Yesterday’s MSP In Today’s Cloud: Doing Us All a Tremendous Disservice

July 25, 2018

Moving workloads to the cloud is among the most important and challenging initiatives for many companies. Legacy MSPs that have a hardware-first mindset often fail to effectively operate in cloud environments – leading to negative customer outcomes and sometimes reverse migrations off the cloud.

The processes and operational methodologies that made sense in a conventional datacenter are generally unsuitable for cloud environments. In addition, legacy MSP tools, processes, and training are often set up with faulty underlying assumptions that do not fit the deceptively-different cloud environment. Either the MSP fully understands and embraces the new world or it is stuck in the past - at Cascadeo, we want to help you avoid this negative outcome, and offer a few reasons to help you understand why this is true.

  1. Legacy MSPs build and operate systems that assume stable infrastructure. This is the number one reason Cascadeo sees cloud migration projects go awry and is the most preventable. Investment for redundancy at the infrastructure layer requires enormous time and expense compared to redundancy at the application layer. Cloud environments, by contrast, often are designed to contain cost and maximize flexibility - but are not designed for perfect VM uptime or data storage durability, except in very specific cases.
  2. Legacy MSPs assume consistent operating conditions and human performance. There is a reason Google, Facebook, Amazon, and other major sites seem to never go down - it is not because they have perfected operations or software, but because they focus on self-healing, distributed systems that anticipate lower-layer infrastructure failure by design. This goes beyond "DevOps" — although that is a key part of it — and really has to do with making an engineering investment rather than accumulating more technical debt silently through inaction.
  3. Legacy MSPs assume subject matter experts will be able to recover from a variety of fault conditions. People tend to do what they know: what has made them successful, gained them recognition and promotion, earned them certifications and the respect of their peers. This is not inherently wrong, but it creates a strong aversion to operational processes which feel contrary to it. For example, the frequent replacement of a production application server is unusual in a legacy datacenter, but companies that are cloud-first typically do this as an ordinary course of business activity. Break-fix / incident response activity in yesterday's world largely centers around human-driven, reactive processes in response to an outage or impairment; cloud-native companies use telemetry, analytics, and automation to prevent most outages and mask failures from downstream users.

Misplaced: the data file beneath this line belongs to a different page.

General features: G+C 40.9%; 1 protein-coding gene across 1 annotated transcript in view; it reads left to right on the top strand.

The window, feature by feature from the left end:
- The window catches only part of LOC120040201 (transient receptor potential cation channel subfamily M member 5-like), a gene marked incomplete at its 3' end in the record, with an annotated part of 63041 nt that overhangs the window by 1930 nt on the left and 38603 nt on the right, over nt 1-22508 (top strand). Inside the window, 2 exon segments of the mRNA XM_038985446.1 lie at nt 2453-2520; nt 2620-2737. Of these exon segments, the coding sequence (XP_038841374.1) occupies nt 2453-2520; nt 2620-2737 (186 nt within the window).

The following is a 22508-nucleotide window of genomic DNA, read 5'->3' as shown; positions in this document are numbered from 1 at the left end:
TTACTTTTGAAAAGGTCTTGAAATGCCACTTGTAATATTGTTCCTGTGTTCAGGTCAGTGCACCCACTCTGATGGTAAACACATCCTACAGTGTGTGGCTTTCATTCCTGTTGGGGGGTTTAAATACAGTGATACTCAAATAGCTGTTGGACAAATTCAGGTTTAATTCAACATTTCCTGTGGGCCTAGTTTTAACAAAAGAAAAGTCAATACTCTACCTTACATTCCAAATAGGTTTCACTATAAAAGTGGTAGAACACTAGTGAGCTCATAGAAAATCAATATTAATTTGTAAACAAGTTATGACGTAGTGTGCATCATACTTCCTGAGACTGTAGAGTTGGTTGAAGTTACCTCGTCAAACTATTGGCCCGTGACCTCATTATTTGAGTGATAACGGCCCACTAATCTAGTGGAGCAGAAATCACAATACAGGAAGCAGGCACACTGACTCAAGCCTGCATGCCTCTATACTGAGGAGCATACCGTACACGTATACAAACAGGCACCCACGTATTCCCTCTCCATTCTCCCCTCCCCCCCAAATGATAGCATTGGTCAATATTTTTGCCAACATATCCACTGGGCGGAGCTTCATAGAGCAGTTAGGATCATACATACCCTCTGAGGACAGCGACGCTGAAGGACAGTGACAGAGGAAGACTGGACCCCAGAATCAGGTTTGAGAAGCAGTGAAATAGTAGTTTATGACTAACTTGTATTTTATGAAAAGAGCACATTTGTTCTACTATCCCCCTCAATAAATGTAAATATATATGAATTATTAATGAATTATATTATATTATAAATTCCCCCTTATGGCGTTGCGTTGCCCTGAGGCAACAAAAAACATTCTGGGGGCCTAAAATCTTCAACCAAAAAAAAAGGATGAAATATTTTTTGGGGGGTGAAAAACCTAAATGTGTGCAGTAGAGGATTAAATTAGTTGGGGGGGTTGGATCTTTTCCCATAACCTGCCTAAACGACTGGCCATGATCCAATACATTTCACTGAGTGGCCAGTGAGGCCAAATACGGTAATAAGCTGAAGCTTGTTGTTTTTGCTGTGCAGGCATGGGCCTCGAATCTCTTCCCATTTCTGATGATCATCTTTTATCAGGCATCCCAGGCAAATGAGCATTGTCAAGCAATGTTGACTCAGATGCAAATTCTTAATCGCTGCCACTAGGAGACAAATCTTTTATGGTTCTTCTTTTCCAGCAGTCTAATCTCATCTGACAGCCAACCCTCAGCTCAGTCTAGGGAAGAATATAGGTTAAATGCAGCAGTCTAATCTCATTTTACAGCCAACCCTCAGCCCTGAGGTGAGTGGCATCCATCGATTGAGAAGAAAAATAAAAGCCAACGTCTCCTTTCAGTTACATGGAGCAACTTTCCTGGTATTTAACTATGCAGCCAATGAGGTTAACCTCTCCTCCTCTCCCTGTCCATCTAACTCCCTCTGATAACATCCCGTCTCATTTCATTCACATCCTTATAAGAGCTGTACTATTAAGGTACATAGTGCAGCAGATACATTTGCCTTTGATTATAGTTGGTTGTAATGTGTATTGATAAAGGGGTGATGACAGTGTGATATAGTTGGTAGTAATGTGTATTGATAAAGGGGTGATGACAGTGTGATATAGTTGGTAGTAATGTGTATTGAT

How to avoid these issues? Choose a cloud-first MSP who recognizes that these implicit assumptions are fundamentally flawed in today’s world. Simply moving workloads to the cloud, via “lift and shift” or other quick-and-dirty workload migration approaches, will yield poor outcomes because it passes over the golden opportunity to refactor and automate - while promoting the same broken operational processes that we’ve struggled with for decades.

In reality, the cost of a “lift and shift” is often the same (or greater) than doing a migration correctly the first time around. The notion that a quick and dirty migration is better, faster, or cheaper has been thoroughly disproven by real world customer experience and market data. Cascadeo strongly advocates for an automation-first approach to cloud migrations and works to educate our customers about the many reasons why this is necessary as part of our engagement model. In fact, Cascadeo will generally refuse to do “lift and shift” unless we believe that it is in the best interests of our client and have fully educated them of the risk and technical debt that they assume by kicking the can down the road in this manner.

In our next blog post on this subject, we'll arm you with a list of questions to ask potential MSPs. This will help you evaluate whether you’re talking to a legacy MSP or one who is truly cloud-first and can help you to be successful on an ongoing basis.